Hereís an example, taken from a workshop where I had the opportunity to participate myself. I was paired with a woman I didnít know. As instructed, she had written her concern on a piece of paper but I didnít know what it was. As. I sensed a heart connection forming with her, I recalled a time when I was mowing the lawn as a teenager. My mom was there, relaxing on the patio. I missed a patch of grass and as I went back to cut that missed patch I looked up to see if mom had noticed my error. I described this memory to my partner, then contemplated aloud its meaning in an extemporaneous manner. I noted that I was concerned about my motherís approval and not arousing her criticism. As I sought for higher guidance concerning the lesson for me in this memory, I realized I wanted to please her so that she would be happy and have more nurturance for me. I expounded for awhile about the significance of that early experience for later lessons I would have to learn and habits Iíd have to unlearn. My partner then revealed that what she had written was a question about whether therapy would help her with her relationship with her mother. She explained that her own son was showing some disquieting symptoms that reminded her of herself and her relationship with her own mother. She said my use of the word "approval" hit the nail on the head. She felt that my realization about the motivation for approval being to improve motherís disposition was a crucial insight for her to apply in her own situation.
My story is not unique. I have collected numerous stories from people at my workshops who have found this ritual of discovery to provide surprising insights and intuitive connections with the "stranger" sharing with them. A show of hands among workshop participants has consistently indicated that the ritual proves meaningful for most who try it. Here is another example, from someone who tried it at home after the workshop was over:
Pepe is a young man who immigrated from Sarajevo two years ago. He attended one of my seminars and returned later to share this experience:
He made a friend in New York where he was working as a taxi driver. He asked this fellow, also an immigrant, to write down on a piece of paper some problem, to see if Pepe could help provide better understanding. When Pepe held the paper, he recalled a time when he was a young boy and his father came home by surprise. His father worked in East Germany and lived away from the family, sending money regularly, but coming home himself maybe only once a year. Pepe was alone, without a father, most of the time. He got used to playing by himself. He remembered this particular day when he was playing in the house with his toys.
"There was a knock on the door. I went to answer it and it was my father! He was not expected to be coming and it was so good to see him! We had a big hug! My father walked over to see my toys on the floor and he was pleased with what I was making with them. He got down with me and we played together and it was really fun!"
Pepe said that when he had this memory it made him feel really happy. He reflected upon the memory for the lesson it contained. He thought that it was good that he could play alone and make himself feel contented. When his father came, it was very special, but he had to learn to help himself and that was very good.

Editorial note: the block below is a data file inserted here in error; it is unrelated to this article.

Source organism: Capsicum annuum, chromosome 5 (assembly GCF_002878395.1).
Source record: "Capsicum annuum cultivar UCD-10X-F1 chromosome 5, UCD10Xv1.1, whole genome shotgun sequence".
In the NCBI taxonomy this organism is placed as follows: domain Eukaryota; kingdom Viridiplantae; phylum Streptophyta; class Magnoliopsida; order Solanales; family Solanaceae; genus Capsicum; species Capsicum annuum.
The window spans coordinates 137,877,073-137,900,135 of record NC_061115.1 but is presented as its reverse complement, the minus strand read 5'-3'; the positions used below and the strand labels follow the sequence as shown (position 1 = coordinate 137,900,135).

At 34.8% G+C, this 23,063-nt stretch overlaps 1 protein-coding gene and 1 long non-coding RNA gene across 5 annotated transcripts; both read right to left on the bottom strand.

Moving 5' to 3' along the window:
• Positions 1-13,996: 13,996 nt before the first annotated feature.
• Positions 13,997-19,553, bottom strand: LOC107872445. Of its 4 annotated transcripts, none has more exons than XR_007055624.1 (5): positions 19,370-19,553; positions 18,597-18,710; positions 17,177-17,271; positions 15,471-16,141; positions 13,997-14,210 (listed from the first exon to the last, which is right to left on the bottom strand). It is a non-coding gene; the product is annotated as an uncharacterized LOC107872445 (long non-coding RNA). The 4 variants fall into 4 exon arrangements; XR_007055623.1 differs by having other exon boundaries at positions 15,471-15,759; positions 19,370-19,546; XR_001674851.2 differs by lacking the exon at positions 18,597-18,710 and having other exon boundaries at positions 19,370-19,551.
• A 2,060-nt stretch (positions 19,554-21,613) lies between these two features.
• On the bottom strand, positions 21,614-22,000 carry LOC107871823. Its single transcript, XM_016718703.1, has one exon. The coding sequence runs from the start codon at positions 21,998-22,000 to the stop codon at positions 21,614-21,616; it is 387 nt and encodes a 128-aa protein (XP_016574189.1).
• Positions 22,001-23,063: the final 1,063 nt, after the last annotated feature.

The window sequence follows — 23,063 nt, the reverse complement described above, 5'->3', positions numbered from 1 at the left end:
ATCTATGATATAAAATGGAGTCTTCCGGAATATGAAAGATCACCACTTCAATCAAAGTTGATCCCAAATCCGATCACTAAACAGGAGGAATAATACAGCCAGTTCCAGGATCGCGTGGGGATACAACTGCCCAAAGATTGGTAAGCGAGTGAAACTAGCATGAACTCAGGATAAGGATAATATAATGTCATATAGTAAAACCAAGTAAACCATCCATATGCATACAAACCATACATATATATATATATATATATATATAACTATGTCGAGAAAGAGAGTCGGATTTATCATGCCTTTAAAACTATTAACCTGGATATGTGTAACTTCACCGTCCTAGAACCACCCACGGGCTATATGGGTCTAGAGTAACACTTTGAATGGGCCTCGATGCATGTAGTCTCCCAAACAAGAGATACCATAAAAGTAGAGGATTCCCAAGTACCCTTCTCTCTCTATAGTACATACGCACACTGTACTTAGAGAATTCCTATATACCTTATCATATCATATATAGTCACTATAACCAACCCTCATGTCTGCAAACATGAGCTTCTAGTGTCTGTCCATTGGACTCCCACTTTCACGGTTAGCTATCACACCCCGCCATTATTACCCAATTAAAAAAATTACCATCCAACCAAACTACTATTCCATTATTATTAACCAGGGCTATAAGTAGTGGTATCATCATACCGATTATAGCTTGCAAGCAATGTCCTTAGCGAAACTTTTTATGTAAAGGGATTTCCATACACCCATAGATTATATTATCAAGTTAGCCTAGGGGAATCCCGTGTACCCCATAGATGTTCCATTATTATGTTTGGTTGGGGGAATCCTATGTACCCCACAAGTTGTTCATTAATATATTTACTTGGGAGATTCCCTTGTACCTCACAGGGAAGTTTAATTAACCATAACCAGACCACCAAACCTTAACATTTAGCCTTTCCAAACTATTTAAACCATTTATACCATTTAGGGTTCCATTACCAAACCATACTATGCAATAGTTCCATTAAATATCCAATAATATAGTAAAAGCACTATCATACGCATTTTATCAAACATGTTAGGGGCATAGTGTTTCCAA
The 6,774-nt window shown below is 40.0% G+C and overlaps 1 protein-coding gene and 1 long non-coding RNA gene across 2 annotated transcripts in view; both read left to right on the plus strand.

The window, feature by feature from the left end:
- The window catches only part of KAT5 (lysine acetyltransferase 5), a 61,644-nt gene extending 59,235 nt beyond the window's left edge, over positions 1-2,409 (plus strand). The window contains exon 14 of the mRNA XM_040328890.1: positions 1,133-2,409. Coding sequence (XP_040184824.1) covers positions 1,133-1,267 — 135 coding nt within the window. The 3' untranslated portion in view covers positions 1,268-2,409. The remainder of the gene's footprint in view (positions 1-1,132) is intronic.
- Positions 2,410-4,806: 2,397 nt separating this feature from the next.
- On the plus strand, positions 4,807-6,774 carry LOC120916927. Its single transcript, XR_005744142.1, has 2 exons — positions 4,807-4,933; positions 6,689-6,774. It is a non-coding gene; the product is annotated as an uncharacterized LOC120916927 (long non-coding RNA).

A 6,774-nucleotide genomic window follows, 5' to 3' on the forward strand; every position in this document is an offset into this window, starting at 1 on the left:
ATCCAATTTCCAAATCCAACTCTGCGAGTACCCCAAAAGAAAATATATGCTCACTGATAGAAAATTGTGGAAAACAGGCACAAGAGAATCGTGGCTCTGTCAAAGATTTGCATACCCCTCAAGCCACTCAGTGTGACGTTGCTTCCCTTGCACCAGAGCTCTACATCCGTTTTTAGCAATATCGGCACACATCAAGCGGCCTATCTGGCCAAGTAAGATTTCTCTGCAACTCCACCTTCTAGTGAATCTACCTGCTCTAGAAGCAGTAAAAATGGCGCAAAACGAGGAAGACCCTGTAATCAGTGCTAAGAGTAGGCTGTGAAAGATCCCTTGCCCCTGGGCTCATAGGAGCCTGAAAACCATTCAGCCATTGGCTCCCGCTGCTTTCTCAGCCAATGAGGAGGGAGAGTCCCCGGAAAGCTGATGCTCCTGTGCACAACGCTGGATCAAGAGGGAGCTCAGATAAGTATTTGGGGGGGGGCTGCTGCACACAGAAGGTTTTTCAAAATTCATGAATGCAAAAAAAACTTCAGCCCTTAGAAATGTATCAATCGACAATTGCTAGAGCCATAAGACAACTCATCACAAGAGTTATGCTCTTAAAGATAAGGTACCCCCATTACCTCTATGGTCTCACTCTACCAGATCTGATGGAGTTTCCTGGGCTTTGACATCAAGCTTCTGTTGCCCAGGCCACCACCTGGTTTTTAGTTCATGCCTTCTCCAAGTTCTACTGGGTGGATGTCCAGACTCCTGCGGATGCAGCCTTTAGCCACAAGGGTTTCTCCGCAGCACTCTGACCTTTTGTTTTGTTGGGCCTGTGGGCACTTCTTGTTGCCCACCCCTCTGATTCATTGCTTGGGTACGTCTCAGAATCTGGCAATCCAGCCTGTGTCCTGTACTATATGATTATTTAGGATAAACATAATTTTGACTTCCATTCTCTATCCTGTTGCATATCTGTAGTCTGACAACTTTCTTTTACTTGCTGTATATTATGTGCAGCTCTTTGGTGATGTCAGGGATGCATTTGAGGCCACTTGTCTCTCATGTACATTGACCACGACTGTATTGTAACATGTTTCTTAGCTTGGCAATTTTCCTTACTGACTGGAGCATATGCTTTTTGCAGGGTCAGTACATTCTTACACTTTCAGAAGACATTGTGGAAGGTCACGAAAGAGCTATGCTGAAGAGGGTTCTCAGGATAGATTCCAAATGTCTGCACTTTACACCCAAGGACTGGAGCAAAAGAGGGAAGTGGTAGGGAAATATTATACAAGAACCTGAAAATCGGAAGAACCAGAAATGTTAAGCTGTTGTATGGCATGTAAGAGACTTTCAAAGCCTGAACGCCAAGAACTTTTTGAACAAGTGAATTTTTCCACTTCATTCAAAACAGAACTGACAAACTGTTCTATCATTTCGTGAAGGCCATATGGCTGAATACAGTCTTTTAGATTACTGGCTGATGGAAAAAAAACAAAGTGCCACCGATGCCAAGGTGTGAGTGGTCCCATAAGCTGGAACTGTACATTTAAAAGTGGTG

Pepe said his friend was very excited with his story. His friend had written, "Should I start up my new business with selling greeting cards?" Pepe didnít understand how his story could be about selling cards.
His friend explained, "I asked you this question because I prayed to God about this new business but God didnít answer. Your story makes me realize something very important. Always I am praying to God about something, talking to God in my mind about this or that problem or question, getting angry with God that I donít get an answer when I need it. I need to learn, like you did, the value of doing for myself. Then when God appears, it will be like a gift!"
Pepe said he was pleased to hear his friend respond so positively to his story. What was even better, he said, was a week later his friend told him that he had started up his business and was really happy about it. "Our talk was not just words," Pepe said, "but made a difference in my friendís life". Pepe was really glad that he was able to help. He was also surprised, delightfully mystified, by how his memory came to him and had such effect. "This business of being intuitive," he said with a big smile, "is so amazing!"
This ritual of sharing, "in my experience," has proven that people have an uncanny ability to come up with healing stories that profoundly touch someone they care to help. As humans we have much in common and thus our experiences are potentially helpful to each other. Our intuitive ability thus can be brought into the service of finding these helpful connections. Here intuition and intimacy show their inherent relationship.
Finding connections with another person through such subjective experiences creates an intimate bonding between the participants. A feeling of closeness comes from discoveries of common interests, mutually important emotional experiences, even secrets. Most significant, the "psychic functioning," marvelous as it may be, is no longer the focus of attention. It has become transparent, allowing the two people to enjoy the felt sense of spiritual community it helped create.
Consider this analogy from history. When the telephone was invented, people focused on the marvel of the apparatus itself and would say only silly things to each other. "Hey, hey, can you hear me?" Now we take the apparatus for granted and we focus on having meaningful conversations. The same can happen with intuition. In these rituals of discovery, people focus on their connections with each other, rather than on the intuition that helped them realize those connections.
It is increasingly clear to me that experiencing from within ourselves our connection with others is an essential spiritual perspective. We can intellectually affirm our inherent unity, and create moral imperatives expressing that perspective. But in spite of those affirmations, our physical senses continue to inform us that we are separate from each other. It is only through intuition, or knowing from within, that we can directly experience this unity. Intuitive awareness can thus become a path to spiritual experience.